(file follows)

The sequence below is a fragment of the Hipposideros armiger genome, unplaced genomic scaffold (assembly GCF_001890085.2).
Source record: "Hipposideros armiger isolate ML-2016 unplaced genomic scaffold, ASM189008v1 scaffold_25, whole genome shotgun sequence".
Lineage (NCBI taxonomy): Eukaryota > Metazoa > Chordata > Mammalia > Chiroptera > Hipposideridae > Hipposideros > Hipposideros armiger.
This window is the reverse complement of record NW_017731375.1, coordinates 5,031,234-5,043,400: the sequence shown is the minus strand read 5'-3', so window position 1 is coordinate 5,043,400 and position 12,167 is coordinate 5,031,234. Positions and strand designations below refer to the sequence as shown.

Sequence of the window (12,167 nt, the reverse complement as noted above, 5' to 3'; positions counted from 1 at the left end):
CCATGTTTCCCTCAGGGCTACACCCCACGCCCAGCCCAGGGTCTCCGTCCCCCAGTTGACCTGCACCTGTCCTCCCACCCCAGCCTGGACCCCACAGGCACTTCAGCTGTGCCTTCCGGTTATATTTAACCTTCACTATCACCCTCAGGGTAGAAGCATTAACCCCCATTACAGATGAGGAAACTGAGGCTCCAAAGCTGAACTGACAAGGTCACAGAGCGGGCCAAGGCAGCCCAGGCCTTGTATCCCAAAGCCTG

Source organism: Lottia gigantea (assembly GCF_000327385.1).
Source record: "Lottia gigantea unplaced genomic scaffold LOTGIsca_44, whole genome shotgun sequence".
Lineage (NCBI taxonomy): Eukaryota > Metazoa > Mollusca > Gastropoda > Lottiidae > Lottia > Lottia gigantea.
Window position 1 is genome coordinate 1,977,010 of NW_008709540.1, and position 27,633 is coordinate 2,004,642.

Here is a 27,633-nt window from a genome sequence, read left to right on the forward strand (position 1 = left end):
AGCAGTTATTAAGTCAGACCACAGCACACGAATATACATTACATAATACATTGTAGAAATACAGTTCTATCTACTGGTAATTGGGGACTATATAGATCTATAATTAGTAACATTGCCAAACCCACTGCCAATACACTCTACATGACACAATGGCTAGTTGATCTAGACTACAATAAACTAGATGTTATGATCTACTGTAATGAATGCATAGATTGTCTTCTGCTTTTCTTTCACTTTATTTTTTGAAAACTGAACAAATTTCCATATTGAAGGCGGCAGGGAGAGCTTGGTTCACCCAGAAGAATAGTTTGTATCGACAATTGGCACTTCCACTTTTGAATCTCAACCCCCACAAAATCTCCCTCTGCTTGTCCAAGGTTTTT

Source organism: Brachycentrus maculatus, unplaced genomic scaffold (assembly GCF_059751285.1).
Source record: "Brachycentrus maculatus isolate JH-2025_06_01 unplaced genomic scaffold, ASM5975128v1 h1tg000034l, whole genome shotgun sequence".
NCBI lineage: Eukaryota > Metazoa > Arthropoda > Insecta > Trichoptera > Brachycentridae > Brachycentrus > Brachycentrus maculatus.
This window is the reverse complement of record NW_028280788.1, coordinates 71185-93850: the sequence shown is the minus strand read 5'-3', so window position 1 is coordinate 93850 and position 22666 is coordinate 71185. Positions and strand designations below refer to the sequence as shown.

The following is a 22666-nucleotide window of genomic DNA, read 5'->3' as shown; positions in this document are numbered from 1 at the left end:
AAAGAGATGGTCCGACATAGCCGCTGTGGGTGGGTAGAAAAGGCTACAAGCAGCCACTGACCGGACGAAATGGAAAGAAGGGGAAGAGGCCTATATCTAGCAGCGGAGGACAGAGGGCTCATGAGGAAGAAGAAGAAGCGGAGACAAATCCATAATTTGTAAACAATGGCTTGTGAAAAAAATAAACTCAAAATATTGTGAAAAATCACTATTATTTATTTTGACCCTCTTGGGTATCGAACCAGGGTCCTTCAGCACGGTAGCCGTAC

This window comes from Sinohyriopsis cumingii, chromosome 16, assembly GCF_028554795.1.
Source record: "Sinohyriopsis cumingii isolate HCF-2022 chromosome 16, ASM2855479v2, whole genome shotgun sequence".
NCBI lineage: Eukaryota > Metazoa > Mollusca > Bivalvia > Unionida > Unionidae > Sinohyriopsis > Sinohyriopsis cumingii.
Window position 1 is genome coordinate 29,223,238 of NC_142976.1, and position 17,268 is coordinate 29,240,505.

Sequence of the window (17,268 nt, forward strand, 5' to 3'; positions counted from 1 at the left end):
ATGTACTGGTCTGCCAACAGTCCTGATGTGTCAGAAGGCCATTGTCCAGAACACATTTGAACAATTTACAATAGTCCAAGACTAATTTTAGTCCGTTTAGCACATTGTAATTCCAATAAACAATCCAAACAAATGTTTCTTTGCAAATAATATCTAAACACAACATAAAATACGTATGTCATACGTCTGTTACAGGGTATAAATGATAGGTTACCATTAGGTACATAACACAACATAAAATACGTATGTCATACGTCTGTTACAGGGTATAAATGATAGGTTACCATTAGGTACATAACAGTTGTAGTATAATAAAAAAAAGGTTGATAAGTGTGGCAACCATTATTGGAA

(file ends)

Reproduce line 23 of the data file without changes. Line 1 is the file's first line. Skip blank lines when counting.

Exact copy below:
Sequence of the window (17,268 nt, forward strand, 5' to 3'; positions counted from 1 at the left end):